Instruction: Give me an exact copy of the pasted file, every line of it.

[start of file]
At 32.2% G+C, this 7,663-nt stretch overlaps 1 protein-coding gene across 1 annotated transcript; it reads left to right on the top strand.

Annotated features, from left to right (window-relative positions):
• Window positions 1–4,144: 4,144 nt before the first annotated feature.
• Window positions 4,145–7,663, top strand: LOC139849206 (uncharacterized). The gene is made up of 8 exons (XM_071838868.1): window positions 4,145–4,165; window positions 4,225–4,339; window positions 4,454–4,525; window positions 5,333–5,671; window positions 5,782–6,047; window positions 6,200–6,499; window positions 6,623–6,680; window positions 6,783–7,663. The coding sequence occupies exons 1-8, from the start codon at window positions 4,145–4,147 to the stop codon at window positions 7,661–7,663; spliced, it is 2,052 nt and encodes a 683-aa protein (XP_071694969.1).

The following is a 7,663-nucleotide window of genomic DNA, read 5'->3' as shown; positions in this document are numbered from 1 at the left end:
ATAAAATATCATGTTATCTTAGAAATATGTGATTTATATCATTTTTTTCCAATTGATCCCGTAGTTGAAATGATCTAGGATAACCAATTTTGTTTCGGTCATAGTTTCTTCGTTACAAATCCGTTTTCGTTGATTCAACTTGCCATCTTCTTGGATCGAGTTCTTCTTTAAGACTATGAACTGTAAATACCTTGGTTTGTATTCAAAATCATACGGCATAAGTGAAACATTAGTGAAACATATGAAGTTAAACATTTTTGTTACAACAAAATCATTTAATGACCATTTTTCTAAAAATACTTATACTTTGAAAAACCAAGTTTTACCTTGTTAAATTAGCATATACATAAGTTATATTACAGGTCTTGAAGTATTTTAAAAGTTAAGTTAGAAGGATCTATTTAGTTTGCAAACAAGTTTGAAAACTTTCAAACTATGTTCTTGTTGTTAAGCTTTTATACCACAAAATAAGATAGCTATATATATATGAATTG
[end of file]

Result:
At 32.2% G+C, this 7,663-nt stretch overlaps 1 protein-coding gene across 1 annotated transcript; it reads left to right on the top strand.

Annotated features, from left to right (window-relative positions):
• Window positions 1–4,144: 4,144 nt before the first annotated feature.
• Window positions 4,145–7,663, top strand: LOC139849206 (uncharacterized). The gene is made up of 8 exons (XM_071838868.1): window positions 4,145–4,165; window positions 4,225–4,339; window positions 4,454–4,525; window positions 5,333–5,671; window positions 5,782–6,047; window positions 6,200–6,499; window positions 6,623–6,680; window positions 6,783–7,663. The coding sequence occupies exons 1-8, from the start codon at window positions 4,145–4,147 to the stop codon at window positions 7,661–7,663; spliced, it is 2,052 nt and encodes a 683-aa protein (XP_071694969.1).

The following is a 7,663-nucleotide window of genomic DNA, read 5'->3' as shown; positions in this document are numbered from 1 at the left end:
ATAAAATATCATGTTATCTTAGAAATATGTGATTTATATCATTTTTTTCCAATTGATCCCGTAGTTGAAATGATCTAGGATAACCAATTTTGTTTCGGTCATAGTTTCTTCGTTACAAATCCGTTTTCGTTGATTCAACTTGCCATCTTCTTGGATCGAGTTCTTCTTTAAGACTATGAACTGTAAATACCTTGGTTTGTATTCAAAATCATACGGCATAAGTGAAACATTAGTGAAACATATGAAGTTAAACATTTTTGTTACAACAAAATCATTTAATGACCATTTTTCTAAAAATACTTATACTTTGAAAAACCAAGTTTTACCTTGTTAAATTAGCATATACATAAGTTATATTACAGGTCTTGAAGTATTTTAAAAGTTAAGTTAGAAGGATCTATTTAGTTTGCAAACAAGTTTGAAAACTTTCAAACTATGTTCTTGTTGTTAAGCTTTTATACCACAAAATAAGATAGCTATATATATATGAATTG